The governor and the legislature disagree about how to go about that again lesson from the pandemic and if we got silver linings it smoothly saying that his work through this pandemic things that that the government had to do is I had to weigh some of the certificate of need regulations in order to ensure that there were dams available to treat coded patients if that was needed. Well it worked pretty well.

We haven't seen the dire circumstances that some people predict. If you eliminate certificate make something that's a discussion it's very, very right wing.

They didn't ask this notion of wellness and managed care and incorporating all the different parts of your health, which is part of the Medicaid transition and something that were saying in healthcare. So if you're able to confer with your suffering with substance abuse, and you're able to talk to your therapist over the computer. If you're able to monitor your medications unit is also for people with ongoing health concerns diabetes and things like that they can monitor this over the computer without having to go into a doctor's office and the crust as they scanned it with that as well options out there that we've been talking about for years at one foundation.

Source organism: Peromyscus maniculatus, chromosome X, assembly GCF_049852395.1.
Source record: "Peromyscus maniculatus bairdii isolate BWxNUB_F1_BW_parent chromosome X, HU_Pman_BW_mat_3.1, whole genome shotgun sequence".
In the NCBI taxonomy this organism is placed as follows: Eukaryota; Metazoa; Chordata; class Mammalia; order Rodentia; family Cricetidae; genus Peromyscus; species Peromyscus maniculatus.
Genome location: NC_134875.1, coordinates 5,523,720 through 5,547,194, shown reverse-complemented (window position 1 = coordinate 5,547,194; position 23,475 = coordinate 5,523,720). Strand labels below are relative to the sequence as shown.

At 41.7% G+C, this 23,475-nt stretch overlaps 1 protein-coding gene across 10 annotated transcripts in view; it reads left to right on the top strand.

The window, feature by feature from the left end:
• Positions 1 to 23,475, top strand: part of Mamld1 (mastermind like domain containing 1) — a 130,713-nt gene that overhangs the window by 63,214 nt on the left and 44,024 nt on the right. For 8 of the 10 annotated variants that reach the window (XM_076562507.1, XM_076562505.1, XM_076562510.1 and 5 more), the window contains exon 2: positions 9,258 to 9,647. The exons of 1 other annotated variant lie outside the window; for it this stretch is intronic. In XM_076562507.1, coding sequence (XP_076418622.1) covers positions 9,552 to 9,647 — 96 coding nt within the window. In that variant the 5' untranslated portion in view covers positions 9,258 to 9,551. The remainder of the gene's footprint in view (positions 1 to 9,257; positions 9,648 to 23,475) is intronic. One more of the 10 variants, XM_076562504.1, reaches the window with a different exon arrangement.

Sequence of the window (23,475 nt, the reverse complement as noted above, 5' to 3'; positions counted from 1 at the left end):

I think the time the window was wide and the time is right to really weekly been able to see through this pandemic. How many of these ideas actually were at the program this week on behalf of Donna Martinez joined us again next week. Related journal radio is a program of the John Locke to learn more about the John Locke foundation including donation support programs like Carolina journal radio send email to development John Locke done call 66 jail left 166-553-4636 Carolina journal radio is the John line foundation, Carolina free-market think tank and Carolina broadcasting system, Inc. all opinions expressed on this program are solely those did not merely reflect the station formation about the show. Other programs and services of the John line foundation John Locke toll-free at 866 JM would like to thank our wonderful radio affiliates across Carolina and our sponsors.